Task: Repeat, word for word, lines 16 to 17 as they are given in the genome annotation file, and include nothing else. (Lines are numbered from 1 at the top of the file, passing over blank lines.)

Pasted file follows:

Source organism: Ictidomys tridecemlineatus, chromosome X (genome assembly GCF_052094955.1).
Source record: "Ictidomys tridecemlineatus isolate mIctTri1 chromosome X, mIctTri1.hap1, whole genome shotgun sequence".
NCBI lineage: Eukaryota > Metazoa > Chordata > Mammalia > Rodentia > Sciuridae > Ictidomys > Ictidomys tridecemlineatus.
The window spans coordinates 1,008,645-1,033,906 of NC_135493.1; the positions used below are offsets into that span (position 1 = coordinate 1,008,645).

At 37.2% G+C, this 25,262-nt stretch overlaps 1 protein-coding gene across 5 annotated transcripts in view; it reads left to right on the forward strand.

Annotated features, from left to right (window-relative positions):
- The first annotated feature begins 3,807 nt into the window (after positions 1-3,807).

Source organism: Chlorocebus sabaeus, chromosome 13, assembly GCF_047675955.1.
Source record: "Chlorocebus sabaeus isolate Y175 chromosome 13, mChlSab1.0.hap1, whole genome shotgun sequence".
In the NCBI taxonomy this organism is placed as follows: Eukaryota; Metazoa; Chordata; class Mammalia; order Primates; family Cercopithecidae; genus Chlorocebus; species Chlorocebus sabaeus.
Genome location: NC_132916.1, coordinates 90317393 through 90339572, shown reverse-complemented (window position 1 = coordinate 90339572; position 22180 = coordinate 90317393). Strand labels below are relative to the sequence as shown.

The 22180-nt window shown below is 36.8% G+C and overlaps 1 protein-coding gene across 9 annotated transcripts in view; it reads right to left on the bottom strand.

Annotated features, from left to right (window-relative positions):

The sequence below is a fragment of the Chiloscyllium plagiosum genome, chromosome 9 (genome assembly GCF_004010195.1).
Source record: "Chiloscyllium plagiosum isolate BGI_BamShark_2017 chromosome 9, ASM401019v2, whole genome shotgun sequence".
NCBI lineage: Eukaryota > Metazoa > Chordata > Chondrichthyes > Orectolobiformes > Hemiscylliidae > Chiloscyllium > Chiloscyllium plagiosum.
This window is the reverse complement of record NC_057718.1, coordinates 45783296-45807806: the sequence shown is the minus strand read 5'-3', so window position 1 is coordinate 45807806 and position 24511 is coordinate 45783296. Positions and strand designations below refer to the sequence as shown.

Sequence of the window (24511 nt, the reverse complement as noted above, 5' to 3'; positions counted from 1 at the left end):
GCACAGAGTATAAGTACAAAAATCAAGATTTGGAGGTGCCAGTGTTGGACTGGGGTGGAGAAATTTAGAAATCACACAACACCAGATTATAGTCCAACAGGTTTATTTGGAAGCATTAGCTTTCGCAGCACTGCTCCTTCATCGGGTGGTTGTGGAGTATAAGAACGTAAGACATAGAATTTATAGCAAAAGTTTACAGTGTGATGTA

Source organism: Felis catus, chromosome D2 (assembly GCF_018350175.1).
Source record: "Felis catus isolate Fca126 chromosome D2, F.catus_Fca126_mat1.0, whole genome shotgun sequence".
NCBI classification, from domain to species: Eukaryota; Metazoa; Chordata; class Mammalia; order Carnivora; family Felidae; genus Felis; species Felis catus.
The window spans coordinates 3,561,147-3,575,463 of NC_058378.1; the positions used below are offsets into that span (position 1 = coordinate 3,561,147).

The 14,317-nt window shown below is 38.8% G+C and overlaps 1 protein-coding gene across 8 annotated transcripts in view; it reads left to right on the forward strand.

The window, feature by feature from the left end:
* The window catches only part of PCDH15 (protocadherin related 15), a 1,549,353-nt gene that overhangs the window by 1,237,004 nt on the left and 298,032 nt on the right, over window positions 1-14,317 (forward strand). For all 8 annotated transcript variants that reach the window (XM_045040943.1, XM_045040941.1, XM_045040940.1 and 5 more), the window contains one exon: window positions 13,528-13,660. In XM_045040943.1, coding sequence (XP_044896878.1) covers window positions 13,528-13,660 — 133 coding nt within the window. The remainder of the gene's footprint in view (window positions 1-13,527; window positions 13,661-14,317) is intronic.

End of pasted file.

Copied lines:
NCBI lineage: Eukaryota > Metazoa > Chordata > Chondrichthyes > Orectolobiformes > Hemiscylliidae > Chiloscyllium > Chiloscyllium plagiosum.
This window is the reverse complement of record NC_057718.1, coordinates 45783296-45807806: the sequence shown is the minus strand read 5'-3', so window position 1 is coordinate 45807806 and position 24511 is coordinate 45783296. Positions and strand designations below refer to the sequence as shown.